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A Guest of the West

By Arden Foster on March 29th, 2010

Antonito, CO. – Where the mountains meet the desert at the Colorado-New Mexico state line, the Conejos River winds its way through a tranquil valley 9,000 feet high in the Rockies. Guarded by towering peaks and dramatic waterfalls, the beauty of this place is matched only by its remarkable stillness. Here, for a week you pray will last a lifetime, you can trade all the honking horns and jangling phones of city life for a heavenly woods called Aspen Cathedral, a rushing stream named Elk Creek and the omnipresent watch of three towering bluffs known as Faith, Hope and Charity.

In the midst of this natural beauty sits Rainbow Trout Ranch, a 600-acre playground for urban cowboys in the heart of the Rio Grande National Forest. It’s a place where City Slickers meets A River Runs Through It – complete with daily house-keeping, hot showers and gourmet meals.

Our family of four was among 60 guests, a full house, that spent a recent week at Rainbow Trout. The 17 families arrived as strangers, drawn from as far away as London and Los Angeles by the promise of clean air, unlimited horseback riding, and a week away from the stresses of modern life.

We left seven days later as friends who had danced together, climbed 10,000-foot cliffs, cheered one another’s fishing successes, bounced in the saddle and held hummingbirds on our fingers.
During our last dinner together, there were more addresses and phone numbers exchanged than at a singles bar on a Saturday night.
What is it about a guest ranch that makes fast friends of perfect strangers?

At Rainbow Trout, one of 40 members of the Colorado Dude & Guest Ranch Association, it’s the combination of something-for-everyone activities, eye-popping scenery, and a down- home-friendly and attentive staff.

Howdy, Pardner
That was evident on the afternoon we checked in, as Linda Van Berkum, who owns the ranch with her husband, Doug, greeted us by name and personally showed us to our cabin. The ranch’s staff of 30 college students – working as waiters, housekeepers, wranglers, cooks, and counselors – kept the personal attention coming all week long.

Our home for the week was a two-bedroom, one-bath log cabin with a front porch overlooking the ranch’s main lodge and barns. For larger families, the ranch also offers three-bedroom cabins with a small living room and fireplace. All the cabins are rustic but clean and comfortable, which made them very inviting when we tumbled into bed each night after a full day of fun. And fun is what Rainbow Trout is all about.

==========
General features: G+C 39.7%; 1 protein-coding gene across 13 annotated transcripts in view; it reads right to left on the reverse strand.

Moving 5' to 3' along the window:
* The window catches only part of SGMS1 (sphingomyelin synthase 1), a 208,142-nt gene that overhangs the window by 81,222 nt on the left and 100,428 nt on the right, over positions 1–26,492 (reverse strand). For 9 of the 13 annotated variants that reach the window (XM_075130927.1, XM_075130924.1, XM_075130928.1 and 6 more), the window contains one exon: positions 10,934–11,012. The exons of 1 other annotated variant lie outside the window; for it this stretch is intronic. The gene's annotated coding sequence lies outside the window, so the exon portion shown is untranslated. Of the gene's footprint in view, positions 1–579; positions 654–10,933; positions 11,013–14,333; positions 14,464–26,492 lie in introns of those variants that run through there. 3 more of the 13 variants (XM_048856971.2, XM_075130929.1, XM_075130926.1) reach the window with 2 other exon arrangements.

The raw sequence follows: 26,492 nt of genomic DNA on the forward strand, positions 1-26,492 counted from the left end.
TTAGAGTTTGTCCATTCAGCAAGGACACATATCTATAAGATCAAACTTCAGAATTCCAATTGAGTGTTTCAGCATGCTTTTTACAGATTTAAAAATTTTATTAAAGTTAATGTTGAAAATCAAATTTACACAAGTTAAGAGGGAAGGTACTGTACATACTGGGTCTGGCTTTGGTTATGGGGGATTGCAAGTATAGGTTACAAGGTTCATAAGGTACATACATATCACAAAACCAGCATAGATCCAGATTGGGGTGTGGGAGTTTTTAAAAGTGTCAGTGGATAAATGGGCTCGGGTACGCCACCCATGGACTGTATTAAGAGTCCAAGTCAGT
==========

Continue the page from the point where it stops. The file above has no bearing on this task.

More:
Guests can ride all they want, fish all they want, and try their hand at trap shooting, hay riding, hiking, swimming, socializing, or just plain relaxing. A supervised program for children and teens gives youngsters as many choices as adults, and allows family members to stay together or go their own ways.

Guests can also visit Santa Fe or Taos, N.M.; ride the narrow gauge Cumbres & Toltec Scenic Railroad; shoot the rapids down the Rio Grande; or climb the dramatic Sand Dunes National Monument – all within a two-hour drive.

Historic Home Base

Each day at Rainbow Trout Ranch begins at the lodge, an 18,000-square-foot structure built in the 1920s from spruce logs hauled in from more than 40 miles away. The lodge’s two rooms – decorated with cowboy gear, animal trophies and bear skins – serve as the communal dining room, living room, dance hall and activities center.

It was on the lodge’s three-sided porch, dotted with hummingbird feeders, that Doug Van Berkum taught us how to hold the tiny birds. Standing absolutely still with our fingers near the feeders, we were awed to hear the furious beating of their wings as they settled lightly on our hands to drink the sweet nectar. Our 8-year-old twins, at first unnerved by the birds’ swift movements, became so enthralled that we played with the hummingbirds several times a day.

Fresh Catch of Trout
When they’re not in the lodge, Rainbow Trout guests are likely to be hip-deep in a running river or in the saddle on a mountain path. The nearest fishing spot is a short walk to the Conejos River, where a ranch staff member provides pointers on how to fly cast.

More adventurous anglers can hike into the mountains, further from other folks and closer to the clear lakes and streams that run through the area. Doug Van Berkum said many of the ranch’s repeat guests have their own favorite spots – and guard them carefully. Indeed, the ranch keeps a log book of the fish caught each week, and asks guests to reveal where they got the big one. In many cases, they write “secret.”

Back in the Saddle Again
If you’re not fishing at the aptly named Rainbow Trout, then you must be riding. The Colorado horseback riding program is in the hands of David and Jane Van Berkum – son and daughter-in-law of the owners and experienced wranglers who worked at other ranches in Wyoming and Colorado before joining Rainbow Trout.

David, Jane and seven seasonal wranglers care for the ranch’s approximately 96 horses and lead up to nine rides a day. Guests can choose rides that match their ability level, from “mosey” rides for those who are happy just walking to the more advanced rides that can include loping and more varied terrain. They might wander lazily through First Meadow, climb a steep trail to the 10,000-foot top of Charity ridge or take an all-day ride into the mountains to see beaver dams and eat lunch beside a mountain waterfall.

The last day at the ranch, even guests who had never ridden before were able to guide their mounts around barrels and through an obstacle course of poles during the Rainbow Trout Rodeo.

As we wound our way out of the ranch, past the corral, across the Conejos and south toward Albuquerque, a ditty called Rocky Top danced in our heads from the sing-along the previous night:

I’ve had years of cramped up city life,
Trapped like a duck in a pen.
All I know is it’s a pity
Life can’t be simple again.

Unless, of course, we make those reservations for next year!